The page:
Climate and Sustainability, Environmental Equity and Justice

Carbon Removal Justice Fellows Program

This past July, eleven fellows in the Carbon Removal Justice Fellows Program convened for two weeks of intensive discussions, launching a year of continued engagement on the equity and justice dimensions of carbon removal policy. Their aim? To challenge this emerging industry to break away from the patterns of environmental injustice that have characterized emissions-generating industries.

“Globally and in the United States, critical voices have been left out of policy and decision-making in addressing many aspects of climate,” says director of the Institute for Carbon Removal Law and Policy Dr. Simon Nicholson. “While progress has been made, we have an opportunity with carbon removal to not repeat this history. Thanks to generous funding from the Chan Zuckerberg Initiative and the New York Community Trust, the Institute for Carbon Removal Law and Policy will play its part in making sure that carbon removal developments are guided by and to the benefit of those who face the most significant harms from climate change and the fossil fuel economy.”

Carbon Removal, also called Carbon Dioxide Removal (CDR), is a rapidly growing industry that aims to remove carbon dioxide from the atmosphere and lock it away for decades, centuries, or millennia. Some prominent methods of CDR include reforestation, direct air capture, and ocean fertilization, among others.

The Institute for Carbon Removal Law and Policy, an American University research institute, is founded upon the idea that carbon removal could slow, limit, or even reverse climate change, but that it is not a substitute for cutting our greenhouse gas emissions now. Instead, the Institute promotes carbon removal as a supplement to rapid and deep decarbonization.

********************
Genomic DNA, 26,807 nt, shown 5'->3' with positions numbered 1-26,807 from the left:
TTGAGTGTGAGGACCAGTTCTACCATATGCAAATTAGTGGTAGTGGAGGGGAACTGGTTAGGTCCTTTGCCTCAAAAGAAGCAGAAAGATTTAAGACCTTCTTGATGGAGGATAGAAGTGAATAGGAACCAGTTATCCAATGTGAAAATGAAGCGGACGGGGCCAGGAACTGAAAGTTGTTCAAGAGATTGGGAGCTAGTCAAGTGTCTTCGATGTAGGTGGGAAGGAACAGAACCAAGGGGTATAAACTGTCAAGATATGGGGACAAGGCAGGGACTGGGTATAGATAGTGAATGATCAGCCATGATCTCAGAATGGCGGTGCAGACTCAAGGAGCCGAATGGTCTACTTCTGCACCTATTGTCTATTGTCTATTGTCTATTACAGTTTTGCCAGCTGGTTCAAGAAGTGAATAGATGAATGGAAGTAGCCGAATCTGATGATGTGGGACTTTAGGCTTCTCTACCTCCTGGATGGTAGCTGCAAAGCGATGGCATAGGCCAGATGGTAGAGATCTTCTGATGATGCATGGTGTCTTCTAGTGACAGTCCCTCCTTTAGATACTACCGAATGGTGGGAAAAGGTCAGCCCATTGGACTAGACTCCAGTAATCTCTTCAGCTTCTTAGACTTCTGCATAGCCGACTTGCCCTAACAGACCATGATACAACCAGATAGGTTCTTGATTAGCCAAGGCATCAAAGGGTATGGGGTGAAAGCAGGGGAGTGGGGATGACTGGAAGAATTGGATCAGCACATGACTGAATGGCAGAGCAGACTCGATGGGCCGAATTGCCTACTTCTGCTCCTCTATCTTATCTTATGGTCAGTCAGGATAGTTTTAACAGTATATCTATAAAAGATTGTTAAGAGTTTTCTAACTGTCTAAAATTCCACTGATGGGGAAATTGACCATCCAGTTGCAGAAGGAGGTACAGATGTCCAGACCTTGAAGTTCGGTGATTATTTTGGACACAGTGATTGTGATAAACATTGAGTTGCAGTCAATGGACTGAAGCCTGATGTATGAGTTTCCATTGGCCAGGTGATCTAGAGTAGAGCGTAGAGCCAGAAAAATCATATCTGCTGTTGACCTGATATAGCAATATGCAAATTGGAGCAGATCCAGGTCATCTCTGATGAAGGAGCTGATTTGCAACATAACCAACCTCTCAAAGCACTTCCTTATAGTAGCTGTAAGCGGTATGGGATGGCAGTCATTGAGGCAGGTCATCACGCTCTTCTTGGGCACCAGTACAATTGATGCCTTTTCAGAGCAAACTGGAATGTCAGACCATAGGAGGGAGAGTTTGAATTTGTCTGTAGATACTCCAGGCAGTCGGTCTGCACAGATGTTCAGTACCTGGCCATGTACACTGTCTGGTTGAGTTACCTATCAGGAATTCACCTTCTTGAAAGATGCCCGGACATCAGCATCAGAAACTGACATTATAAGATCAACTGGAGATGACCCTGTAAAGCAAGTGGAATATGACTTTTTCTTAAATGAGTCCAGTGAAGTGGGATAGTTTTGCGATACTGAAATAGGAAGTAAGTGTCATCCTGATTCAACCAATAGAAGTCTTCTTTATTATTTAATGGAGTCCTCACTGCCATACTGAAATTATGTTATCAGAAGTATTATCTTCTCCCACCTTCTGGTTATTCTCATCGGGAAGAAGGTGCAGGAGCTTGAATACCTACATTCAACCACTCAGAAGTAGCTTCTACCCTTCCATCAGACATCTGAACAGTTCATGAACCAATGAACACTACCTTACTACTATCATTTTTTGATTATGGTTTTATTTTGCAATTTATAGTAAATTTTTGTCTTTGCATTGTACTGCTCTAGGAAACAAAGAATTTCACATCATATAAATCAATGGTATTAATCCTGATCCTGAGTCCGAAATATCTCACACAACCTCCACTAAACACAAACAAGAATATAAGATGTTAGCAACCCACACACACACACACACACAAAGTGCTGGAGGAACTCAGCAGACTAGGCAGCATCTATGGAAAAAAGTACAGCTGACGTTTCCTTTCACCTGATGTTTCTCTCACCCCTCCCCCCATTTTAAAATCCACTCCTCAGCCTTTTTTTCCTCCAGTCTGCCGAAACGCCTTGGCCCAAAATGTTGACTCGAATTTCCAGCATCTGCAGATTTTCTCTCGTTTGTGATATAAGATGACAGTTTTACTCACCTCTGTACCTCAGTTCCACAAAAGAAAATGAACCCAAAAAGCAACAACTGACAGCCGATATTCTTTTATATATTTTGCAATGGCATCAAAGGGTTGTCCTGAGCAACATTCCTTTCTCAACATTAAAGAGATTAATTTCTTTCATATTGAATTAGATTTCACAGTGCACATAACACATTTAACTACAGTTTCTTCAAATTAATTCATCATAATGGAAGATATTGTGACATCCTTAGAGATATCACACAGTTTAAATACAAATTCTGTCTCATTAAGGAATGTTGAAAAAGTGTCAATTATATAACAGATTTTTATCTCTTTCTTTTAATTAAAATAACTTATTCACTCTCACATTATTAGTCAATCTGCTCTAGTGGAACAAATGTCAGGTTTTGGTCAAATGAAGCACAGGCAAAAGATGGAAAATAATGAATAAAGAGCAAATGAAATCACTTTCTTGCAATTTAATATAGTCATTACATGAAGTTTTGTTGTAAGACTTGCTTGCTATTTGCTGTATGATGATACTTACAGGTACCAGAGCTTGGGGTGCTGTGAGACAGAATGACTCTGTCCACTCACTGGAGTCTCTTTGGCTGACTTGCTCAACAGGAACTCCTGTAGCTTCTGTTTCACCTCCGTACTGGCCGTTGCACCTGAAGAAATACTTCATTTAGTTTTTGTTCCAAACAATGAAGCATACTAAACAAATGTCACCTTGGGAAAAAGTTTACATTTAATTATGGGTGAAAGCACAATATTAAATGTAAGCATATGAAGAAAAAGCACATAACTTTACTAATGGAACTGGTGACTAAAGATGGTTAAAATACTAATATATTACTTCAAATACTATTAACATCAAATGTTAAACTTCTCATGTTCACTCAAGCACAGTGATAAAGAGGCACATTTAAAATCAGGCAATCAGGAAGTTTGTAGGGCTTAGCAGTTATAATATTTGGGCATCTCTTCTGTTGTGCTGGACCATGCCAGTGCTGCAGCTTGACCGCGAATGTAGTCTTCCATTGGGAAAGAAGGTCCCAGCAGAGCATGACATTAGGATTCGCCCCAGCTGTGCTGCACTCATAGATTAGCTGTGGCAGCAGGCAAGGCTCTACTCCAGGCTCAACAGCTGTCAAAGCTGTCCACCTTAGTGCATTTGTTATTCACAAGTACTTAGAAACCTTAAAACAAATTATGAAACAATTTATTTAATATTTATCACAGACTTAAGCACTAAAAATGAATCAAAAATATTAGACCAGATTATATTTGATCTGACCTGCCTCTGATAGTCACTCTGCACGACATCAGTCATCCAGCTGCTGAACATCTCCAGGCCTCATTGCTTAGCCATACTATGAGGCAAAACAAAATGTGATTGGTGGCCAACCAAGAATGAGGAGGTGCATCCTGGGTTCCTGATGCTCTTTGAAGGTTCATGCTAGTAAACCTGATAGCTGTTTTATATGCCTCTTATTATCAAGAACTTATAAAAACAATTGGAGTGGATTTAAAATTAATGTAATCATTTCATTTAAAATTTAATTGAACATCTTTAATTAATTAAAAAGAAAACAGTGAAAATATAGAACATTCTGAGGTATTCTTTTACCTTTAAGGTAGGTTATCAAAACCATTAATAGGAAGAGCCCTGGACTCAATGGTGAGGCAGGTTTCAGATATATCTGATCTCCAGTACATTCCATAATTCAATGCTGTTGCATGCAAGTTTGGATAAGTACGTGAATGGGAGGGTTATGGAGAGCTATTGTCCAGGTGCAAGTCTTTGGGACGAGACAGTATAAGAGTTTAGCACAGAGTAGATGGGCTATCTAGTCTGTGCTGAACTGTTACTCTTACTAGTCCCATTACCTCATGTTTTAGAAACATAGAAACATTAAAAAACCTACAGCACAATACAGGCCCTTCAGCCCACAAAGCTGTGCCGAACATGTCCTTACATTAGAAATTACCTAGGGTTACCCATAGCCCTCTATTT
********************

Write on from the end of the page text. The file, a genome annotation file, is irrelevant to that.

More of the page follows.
The Institute aims to advocate for sustainable methods of carbon removal through academic research, NGO engagement, outreach, and education. The Carbon Removal Justice Fellows Program, created in partnership with the National Wildlife Federation, is the next step in the Institute’s ongoing dialogue on the centrality of justice, human rights, and equity in sustainable carbon removal policy.

During their two-week in-person engagement in July, the eleven fellows traveled across the country to engage in critical discussions with NGOs, business councils, government agencies, and more. 

“In my view, our purpose – the red thread guiding us through our manifold meetings – was to hold space, to parse through some of the complex issues at the intersections of environmental justice and CDR, and to challenge existing perceptions,” says program fellow Jake Ferrell. “In this last aspect we were especially successful, and success in this instance often meant tension and uncomfortable exchanges. But tension is often necessary for progress, and many participants across the program appreciated our candor.”